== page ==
Love Into Light

Peter Hubbard. The Love Into Light: The Gospel, the Homosexual, and the Church. Greenville, SC: Ambassador International, 2013. 176 pp. $12.99.

In the midst of cultural chaos, the church is being pressed on every side to explain why homosexuality is not part of God’s good plan. So we need substantive, evangelical books on the issue of homosexuality. Peter Hubbard’s Love Into Light: The Gospel, the Homosexual, and the Church is such a book—one every pastor and lay leader should have and read. 

Put simply, Love Into Light is a good book because it's centered on Christ and glorifying to God. One of the weaknesses in the ex-gay community is an overreliance on psychoanalytic frameworks for purity and transformation. Same-sex strugglers don’t need more psychoanalysis; they need more Jesus. As Hubbard writes, “Jesus came to model and mediate the cure” (47). And while Hubbard uses psychological concepts in his book, they are not central. What is? Beautiful confidence in the person and work of Jesus. You get the sense that Hubbard and his church have seen Christ do marvelous things with those who struggle with same-sex attraction, and they want you and your church to experience the same thing.

Love Into Light is a good book because the author cares about the LGBT community and wants them to know they are welcomed in the church. Same-sex strugglers need not hide in shame or feel less than human in Jesus’ community. Instead, as Hubbard writes, “True Christianity creates a casteless society, because we see people through the lens of God’s particular creation: ‘you knitted me together in my mother’s womb’” (24). As someone who met Jesus in an amazing church about 16 years ago, as I was emerging from my own homosexual brokenness, this book reminded me just how awesome it is when sinners know they are loved and welcomed. 

Love Into Light is also a good book because it’s not afraid to shout the truth of Scripture from the rooftops. Personally, I’m tired of some in the church—think Andrew Marin, Brian McLaren, Justin Lee, and Rob Bell—who want to either be theologically accommodating or silent on the issue of homosexuality. Hubbard doesn’t make the same mistakes. Instead, he speaks clearly about what the Bible has to say without apologizing for the truth found therein. He talks about sin, celibacy, marriage, suffering, and grace. I found all of this engaging, helpful, and refreshing. 

Additionally, this is a good book because it lays out the most popular arguments for homosexual practice today and gives remarkably competent, biblical responses as to why these arguments fail. Most of us don’t have the time to research all the popular pro-gay arguments today. Hubbard, however, answers three of the most common arguments. His book is by no means an exhaustive response, but it’s not meant to be. Instead, it gives readers an evangelical, biblical worldview on homosexuality and points them in the right direction if they wish to go deeper.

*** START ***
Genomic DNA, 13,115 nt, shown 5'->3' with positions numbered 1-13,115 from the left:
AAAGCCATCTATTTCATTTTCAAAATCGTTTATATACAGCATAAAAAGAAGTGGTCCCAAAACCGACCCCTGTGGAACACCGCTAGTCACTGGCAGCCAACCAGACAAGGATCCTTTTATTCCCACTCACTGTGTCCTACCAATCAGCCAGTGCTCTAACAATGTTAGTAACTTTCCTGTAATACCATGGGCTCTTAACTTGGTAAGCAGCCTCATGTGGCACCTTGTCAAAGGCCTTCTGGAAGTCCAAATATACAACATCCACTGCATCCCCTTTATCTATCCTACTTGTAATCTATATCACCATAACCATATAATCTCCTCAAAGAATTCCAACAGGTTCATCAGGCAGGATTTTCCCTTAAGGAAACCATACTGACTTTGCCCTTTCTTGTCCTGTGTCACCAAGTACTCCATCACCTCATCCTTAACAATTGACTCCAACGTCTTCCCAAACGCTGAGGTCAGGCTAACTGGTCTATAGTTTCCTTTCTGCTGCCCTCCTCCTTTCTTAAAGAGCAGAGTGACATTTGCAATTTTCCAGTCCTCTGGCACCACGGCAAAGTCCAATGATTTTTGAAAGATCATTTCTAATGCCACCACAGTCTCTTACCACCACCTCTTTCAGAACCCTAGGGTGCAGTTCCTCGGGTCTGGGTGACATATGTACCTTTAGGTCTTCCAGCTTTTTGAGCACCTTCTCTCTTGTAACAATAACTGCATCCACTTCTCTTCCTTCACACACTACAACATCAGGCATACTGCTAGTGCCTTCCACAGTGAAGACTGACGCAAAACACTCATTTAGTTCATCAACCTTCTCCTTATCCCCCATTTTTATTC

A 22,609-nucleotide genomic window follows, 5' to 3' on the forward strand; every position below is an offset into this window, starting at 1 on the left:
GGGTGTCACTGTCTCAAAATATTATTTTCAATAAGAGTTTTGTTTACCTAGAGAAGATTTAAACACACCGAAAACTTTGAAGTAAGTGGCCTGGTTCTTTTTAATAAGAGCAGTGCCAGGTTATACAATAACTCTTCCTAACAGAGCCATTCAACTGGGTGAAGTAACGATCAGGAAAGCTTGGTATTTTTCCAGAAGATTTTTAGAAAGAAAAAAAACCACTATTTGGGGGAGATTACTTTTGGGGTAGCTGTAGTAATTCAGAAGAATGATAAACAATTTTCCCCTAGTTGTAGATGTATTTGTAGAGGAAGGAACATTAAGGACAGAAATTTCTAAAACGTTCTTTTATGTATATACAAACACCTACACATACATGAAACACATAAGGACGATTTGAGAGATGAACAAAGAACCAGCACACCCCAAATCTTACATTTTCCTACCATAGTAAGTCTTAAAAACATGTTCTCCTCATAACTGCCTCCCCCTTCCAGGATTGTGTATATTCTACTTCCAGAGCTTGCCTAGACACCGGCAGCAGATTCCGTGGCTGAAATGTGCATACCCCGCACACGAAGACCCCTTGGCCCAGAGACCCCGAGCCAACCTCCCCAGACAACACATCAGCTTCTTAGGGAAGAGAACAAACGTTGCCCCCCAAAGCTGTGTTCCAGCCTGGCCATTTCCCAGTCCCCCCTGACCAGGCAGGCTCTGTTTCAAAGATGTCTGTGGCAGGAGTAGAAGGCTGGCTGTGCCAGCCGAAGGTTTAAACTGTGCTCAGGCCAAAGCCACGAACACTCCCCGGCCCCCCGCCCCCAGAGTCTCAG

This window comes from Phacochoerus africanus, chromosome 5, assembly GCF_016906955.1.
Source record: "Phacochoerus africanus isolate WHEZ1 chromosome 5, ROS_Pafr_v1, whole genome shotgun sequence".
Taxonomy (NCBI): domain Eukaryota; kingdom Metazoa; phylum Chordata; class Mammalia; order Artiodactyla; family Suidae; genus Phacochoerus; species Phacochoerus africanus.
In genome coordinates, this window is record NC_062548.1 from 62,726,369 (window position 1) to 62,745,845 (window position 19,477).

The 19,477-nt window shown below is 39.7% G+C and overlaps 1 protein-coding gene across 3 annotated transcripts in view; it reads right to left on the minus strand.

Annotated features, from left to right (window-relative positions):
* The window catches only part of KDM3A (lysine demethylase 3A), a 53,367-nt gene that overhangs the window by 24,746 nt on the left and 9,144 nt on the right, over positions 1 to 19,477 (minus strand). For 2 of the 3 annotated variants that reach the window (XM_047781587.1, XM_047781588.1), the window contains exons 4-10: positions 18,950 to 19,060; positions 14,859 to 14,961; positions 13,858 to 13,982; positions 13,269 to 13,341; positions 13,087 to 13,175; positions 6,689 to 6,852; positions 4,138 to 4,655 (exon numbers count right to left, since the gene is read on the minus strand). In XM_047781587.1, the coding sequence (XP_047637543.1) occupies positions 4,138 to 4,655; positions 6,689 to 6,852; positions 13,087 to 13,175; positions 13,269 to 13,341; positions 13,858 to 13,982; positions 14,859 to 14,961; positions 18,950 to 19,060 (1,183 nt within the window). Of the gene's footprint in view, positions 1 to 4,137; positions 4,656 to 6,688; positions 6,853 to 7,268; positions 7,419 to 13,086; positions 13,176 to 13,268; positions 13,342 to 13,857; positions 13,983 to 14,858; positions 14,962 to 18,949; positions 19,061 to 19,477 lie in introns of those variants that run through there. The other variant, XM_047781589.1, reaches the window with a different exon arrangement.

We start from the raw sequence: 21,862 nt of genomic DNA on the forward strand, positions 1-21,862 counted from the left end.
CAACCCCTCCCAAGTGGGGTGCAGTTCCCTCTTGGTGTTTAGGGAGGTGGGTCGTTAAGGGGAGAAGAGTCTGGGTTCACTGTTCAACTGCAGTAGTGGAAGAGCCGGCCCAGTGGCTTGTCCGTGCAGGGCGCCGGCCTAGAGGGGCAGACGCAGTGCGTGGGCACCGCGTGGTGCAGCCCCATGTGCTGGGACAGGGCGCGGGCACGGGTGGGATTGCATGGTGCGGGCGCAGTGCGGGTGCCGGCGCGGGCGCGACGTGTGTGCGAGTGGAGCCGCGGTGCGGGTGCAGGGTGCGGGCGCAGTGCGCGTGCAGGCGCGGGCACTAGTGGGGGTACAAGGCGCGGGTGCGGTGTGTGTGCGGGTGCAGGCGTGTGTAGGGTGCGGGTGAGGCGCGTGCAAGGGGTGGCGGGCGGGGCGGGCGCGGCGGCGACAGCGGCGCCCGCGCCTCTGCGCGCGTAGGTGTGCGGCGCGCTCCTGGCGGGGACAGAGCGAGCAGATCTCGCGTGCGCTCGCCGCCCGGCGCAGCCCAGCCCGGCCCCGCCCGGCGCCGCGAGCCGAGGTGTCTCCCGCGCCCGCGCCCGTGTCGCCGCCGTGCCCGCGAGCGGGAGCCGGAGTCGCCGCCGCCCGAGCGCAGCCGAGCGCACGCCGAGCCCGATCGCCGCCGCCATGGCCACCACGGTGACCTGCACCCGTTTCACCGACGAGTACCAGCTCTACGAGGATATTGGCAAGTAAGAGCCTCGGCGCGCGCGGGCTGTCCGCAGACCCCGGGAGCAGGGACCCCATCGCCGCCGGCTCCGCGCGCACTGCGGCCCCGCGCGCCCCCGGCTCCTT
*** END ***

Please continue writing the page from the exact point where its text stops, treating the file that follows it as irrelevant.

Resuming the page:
And Love into Light is a good book because it calls the church to be on mission to our LGBT friends. One of the best sentences in the book is, “The way we live should raise questions, not just arguments” (155). Hubbard shows how his church is learning to be a grace-filled community calling all people—including those who struggle with same-sex desire—into a radical life of following Jesus. This might be the greatest contribution of the book. It is a call to the whole church to step up and be agents of the gospel. Hubbard gives specific, practical advice here. He summons the church to close proximity to the LGBT community and calls us to practice Christian hospitality with our gay neighbors. Go to their turf, build friendships, love them unconditionally, and share the love of Jesus.     

For all the good in the book, I wish Hubbard had clarified more completely what the gospel can accomplish in a person with same-sex conflict. Overall I think he could have gone deeper. In chapter 3, he uses words like “activity” (59), “desires/emotions” (61), “passions” (63), “arousal” (63), “thoughts” (63) and “identity” (63), and he doesn’t take the time to clarify what he thinks about all of these various aspects of homosexual brokenness in relation to one another. How are they similar? How are they different? And, most important, how can the gospel change these various aspects of homosexual brokenness? Or should we even expect it to? Hubbard circles around these issues, defines some of these terms, does important work, and gets us close to what must be dealt with; I just wish he would have given us more.

This is an important and helpful book. God is using Peter Hubbard to further the gospel in a lost and broken world. For that, we all ought to be thankful.